How can I explain the dangers of alcohol to my teen?
Real Mom Problem
“My 17-year-old stepdaughter was caught at a party tonight and given a Minor in Possession ticket. She was a little drunk.”
- 1. Talk to your kids about the dangers of drinking, and especially drinking and driving
- 2. Remind your kids that it's illegal to drink before the age of 21
- 3. Tell your kids to call you if they find themselves in a situation where alcohol is involved or if they need a ride
- 4. Encourage teens to get involved in sports and other extra-curricular activities to keep them busy
Real Mom Solutions
Are you worried that your teen is drinking? Get advice from these moms about how to teach your kids about the dangers of alcohol.
Talk About the Effects & Consequences
We have had the talk about alcohol already and it looks like our teens are listening. What helped us was to show them the statistic of how many people end up in car accidents due to the effects of alcohol in their systems.
Find a "scared straight" program in your area. The local police station might be able to point you in the right direction, or if you have a jail nearby -- particularly a prison -- call them and see if they have any programs that demonstrate the potential consequences of drugs and alcohol. If not, take your son to the homeless shelter.
I've had the alcohol, sex, and drugs talks with my oldest who is 14. I think I started the talks around age eight. I use any chance or situation I can get for a learning experience!
Keep a line of communication open. Answer questions honestly. Have consequences set up in advance IF your child does drink. My son knows that if I ever catch him drinking, drinking and driving, or getting in a car with someone who's drunk, then there will be severe consequences. He will lose his license (I will take it) and I will put him in counseling to deal with the drinking. There is just too much of a risk for alcoholism in my family (and his father's).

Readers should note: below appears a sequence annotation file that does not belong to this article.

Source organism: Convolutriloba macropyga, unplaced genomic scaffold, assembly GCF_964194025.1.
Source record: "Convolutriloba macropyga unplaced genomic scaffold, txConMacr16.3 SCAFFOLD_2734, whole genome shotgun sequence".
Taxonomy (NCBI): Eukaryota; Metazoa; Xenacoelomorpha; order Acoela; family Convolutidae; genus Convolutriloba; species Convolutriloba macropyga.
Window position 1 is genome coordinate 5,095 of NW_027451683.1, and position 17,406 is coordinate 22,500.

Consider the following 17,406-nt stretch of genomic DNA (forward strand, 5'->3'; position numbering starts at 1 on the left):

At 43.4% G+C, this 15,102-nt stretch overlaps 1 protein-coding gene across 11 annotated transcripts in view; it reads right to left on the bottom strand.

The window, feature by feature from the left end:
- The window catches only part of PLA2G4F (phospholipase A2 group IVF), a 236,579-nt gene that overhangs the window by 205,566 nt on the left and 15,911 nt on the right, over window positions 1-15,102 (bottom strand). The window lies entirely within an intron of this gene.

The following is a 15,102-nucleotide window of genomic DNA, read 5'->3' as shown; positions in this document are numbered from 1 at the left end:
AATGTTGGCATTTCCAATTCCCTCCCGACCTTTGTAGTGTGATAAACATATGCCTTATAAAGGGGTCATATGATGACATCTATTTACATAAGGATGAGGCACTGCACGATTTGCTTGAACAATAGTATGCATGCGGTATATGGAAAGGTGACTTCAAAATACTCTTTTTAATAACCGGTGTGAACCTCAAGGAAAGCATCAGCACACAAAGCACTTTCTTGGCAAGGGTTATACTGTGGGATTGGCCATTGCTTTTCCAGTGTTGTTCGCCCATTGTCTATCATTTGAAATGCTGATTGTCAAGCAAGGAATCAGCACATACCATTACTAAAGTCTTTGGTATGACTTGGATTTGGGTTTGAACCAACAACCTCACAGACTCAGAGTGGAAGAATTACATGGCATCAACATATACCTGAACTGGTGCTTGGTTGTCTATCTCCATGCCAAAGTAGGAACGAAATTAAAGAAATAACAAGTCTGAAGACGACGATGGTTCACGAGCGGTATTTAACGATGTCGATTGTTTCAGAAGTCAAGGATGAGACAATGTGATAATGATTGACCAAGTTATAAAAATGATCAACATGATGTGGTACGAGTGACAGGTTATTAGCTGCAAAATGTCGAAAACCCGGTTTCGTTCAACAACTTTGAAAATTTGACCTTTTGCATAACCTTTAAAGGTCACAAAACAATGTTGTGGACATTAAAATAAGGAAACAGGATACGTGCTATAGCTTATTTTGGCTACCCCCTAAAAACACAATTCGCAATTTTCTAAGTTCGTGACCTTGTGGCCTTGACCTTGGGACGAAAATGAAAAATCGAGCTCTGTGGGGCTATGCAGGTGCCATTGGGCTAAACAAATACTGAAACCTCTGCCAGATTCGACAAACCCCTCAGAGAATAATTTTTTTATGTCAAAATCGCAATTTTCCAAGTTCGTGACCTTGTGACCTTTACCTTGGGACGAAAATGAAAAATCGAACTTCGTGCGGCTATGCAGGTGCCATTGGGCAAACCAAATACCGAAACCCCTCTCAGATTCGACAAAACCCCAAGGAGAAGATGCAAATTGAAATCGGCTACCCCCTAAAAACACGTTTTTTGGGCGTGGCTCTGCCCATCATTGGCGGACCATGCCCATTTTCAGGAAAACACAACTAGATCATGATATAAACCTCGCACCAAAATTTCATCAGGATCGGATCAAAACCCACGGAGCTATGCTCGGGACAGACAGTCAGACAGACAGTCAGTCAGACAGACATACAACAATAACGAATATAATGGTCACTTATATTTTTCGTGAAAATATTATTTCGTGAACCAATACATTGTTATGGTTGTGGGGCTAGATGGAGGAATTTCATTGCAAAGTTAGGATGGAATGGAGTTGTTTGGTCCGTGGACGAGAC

We've talked with our kids about what effects alcohol has on people. They've also seen firsthand from being at family gatherings how it alters people's personalities, making them act in ways they normally wouldn't. After occasions like that, we discuss drinking. I also think teenagers learn from what they see their parents do.
The very first thing to do is to explain to them about your expectations from them in terms of alcohol use. Clearly tell them the consequences for breaking the rules. Explain to them how you feel about underage drinking, but do not give them a lecture on the subject. Talk to them about the cultural or religious traditions followed in your family including acceptable use of alcohol. Explain to your children how to handle peer pressures to drink. Teach them how to say "NO" and make suggestions to their friends to do something that doesn't involve drinking. Be a role model for your child. Never drink and drive. Do not use the assistance of alcohol to cope with stress, depression, or anger. Please make your child understand that in the long run, alcohol is injurious to health. Ask your teens to say no to alcohol and mean it, and if the other person pressures them, to walk away.
I found that just placing the emphasis on the fact that buying and drinking alcohol is illegal really helped.
Teach Teens to Be Smart About Alcohol
I have allowed my kids to have champagne on special occasions. I also don't mind when we are visiting a country with different laws, where they CAN drink legally (two of my daughters did at 15). It's important to learn to drink responsibly IF you are going to drink. I never drink "to get drunk," and I don't expect them to either.
I tell my kids, "If you drive, don't drink. If you drink, don't drive. If you drive and start drinking, call me!" I would rather pick you up at the party than the police station, hospital, or morgue.
Teens should be taught that you don't have to have alcohol to have a good time at a party.
I had the talk with both of my daughters ending with, "If you decide to drink or you get in a situation where you had something and you drove there, please, please, do not drive home. Call me. I will come and get you. NO HASSLE because I want you to come home safe." Now both my girls have gone off to college. I know they are doing some drinking. However, the rule still applies. Call someone or don't go anywhere. Be smart. Watch your surroundings.
Have an open dialogue about alcohol and be a good role model yourself. If you are going to drink in front of your kids, drink responsibly.
I have worked very hard to take the "mystique" out of alcohol by allowing them to taste drinks that I have -- wine, mixed drinks, etc., and make it not such a big deal. They have seen me drunk (when I wasn't going to be driving for awhile) and have seen how I act, how my boyfriend acts, how my friends and some family members, etc., act, and seen firsthand how it affects people. They know how vitally important it is to not drink and drive, and that if they drink at a party, they are to call me for a ride.